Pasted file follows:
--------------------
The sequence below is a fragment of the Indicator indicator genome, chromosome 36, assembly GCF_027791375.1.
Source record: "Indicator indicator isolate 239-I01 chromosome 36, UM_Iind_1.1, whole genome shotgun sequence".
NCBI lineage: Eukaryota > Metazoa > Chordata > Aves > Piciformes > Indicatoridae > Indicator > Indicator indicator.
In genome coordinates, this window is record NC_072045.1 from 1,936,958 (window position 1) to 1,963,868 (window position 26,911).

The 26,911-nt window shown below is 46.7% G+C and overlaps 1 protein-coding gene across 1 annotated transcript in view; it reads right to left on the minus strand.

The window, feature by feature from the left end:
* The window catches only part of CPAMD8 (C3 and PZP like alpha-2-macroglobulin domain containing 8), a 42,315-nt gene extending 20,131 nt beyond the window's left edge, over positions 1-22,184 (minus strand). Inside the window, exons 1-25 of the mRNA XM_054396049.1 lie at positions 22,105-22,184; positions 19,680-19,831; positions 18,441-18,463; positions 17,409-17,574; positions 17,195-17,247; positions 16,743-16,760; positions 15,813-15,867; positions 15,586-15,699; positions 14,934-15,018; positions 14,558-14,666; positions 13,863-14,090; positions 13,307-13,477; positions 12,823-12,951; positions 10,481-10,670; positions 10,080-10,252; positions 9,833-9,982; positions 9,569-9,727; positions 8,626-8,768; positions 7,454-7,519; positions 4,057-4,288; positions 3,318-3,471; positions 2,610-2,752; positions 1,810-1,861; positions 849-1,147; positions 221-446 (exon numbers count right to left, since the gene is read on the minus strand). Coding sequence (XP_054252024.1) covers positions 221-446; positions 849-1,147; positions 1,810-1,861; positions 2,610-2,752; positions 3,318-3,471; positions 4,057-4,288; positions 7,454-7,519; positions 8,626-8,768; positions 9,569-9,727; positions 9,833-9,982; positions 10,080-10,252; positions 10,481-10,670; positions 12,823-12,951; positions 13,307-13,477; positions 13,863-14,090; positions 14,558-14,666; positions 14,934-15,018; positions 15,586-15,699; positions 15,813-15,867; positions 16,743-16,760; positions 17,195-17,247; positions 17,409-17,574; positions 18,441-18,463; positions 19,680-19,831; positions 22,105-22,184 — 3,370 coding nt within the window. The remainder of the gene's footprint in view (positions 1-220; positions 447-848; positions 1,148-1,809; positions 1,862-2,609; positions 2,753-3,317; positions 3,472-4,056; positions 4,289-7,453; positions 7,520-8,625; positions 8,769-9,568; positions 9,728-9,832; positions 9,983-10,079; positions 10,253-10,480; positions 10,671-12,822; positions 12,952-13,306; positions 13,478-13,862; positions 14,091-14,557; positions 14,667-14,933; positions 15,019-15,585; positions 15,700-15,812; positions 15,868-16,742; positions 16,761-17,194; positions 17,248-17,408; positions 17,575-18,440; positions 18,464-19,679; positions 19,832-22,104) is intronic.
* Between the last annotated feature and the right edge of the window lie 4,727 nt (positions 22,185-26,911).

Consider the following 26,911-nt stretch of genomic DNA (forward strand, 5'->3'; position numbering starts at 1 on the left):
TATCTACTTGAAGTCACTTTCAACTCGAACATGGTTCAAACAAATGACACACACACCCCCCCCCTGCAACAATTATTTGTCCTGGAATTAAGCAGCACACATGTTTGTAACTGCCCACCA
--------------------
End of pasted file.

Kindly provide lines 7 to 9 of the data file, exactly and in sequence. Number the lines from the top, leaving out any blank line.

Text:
* The window catches only part of CPAMD8 (C3 and PZP like alpha-2-macroglobulin domain containing 8), a 42,315-nt gene extending 20,131 nt beyond the window's left edge, over positions 1-22,184 (minus strand). Inside the window, exons 1-25 of the mRNA XM_054396049.1 lie at positions 22,105-22,184; positions 19,680-19,831; positions 18,441-18,463; positions 17,409-17,574; positions 17,195-17,247; positions 16,743-16,760; positions 15,813-15,867; positions 15,586-15,699; positions 14,934-15,018; positions 14,558-14,666; positions 13,863-14,090; positions 13,307-13,477; positions 12,823-12,951; positions 10,481-10,670; positions 10,080-10,252; positions 9,833-9,982; positions 9,569-9,727; positions 8,626-8,768; positions 7,454-7,519; positions 4,057-4,288; positions 3,318-3,471; positions 2,610-2,752; positions 1,810-1,861; positions 849-1,147; positions 221-446 (exon numbers count right to left, since the gene is read on the minus strand). Coding sequence (XP_054252024.1) covers positions 221-446; positions 849-1,147; positions 1,810-1,861; positions 2,610-2,752; positions 3,318-3,471; positions 4,057-4,288; positions 7,454-7,519; positions 8,626-8,768; positions 9,569-9,727; positions 9,833-9,982; positions 10,080-10,252; positions 10,481-10,670; positions 12,823-12,951; positions 13,307-13,477; positions 13,863-14,090; positions 14,558-14,666; positions 14,934-15,018; positions 15,586-15,699; positions 15,813-15,867; positions 16,743-16,760; positions 17,195-17,247; positions 17,409-17,574; positions 18,441-18,463; positions 19,680-19,831; positions 22,105-22,184 — 3,370 coding nt within the window. The remainder of the gene's footprint in view (positions 1-220; positions 447-848; positions 1,148-1,809; positions 1,862-2,609; positions 2,753-3,317; positions 3,472-4,056; positions 4,289-7,453; positions 7,520-8,625; positions 8,769-9,568; positions 9,728-9,832; positions 9,983-10,079; positions 10,253-10,480; positions 10,671-12,822; positions 12,952-13,306; positions 13,478-13,862; positions 14,091-14,557; positions 14,667-14,933; positions 15,019-15,585; positions 15,700-15,812; positions 15,868-16,742; positions 16,761-17,194; positions 17,248-17,408; positions 17,575-18,440; positions 18,464-19,679; positions 19,832-22,104) is intronic.
* Between the last annotated feature and the right edge of the window lie 4,727 nt (positions 22,185-26,911).

Consider the following 26,911-nt stretch of genomic DNA (forward strand, 5'->3'; position numbering starts at 1 on the left):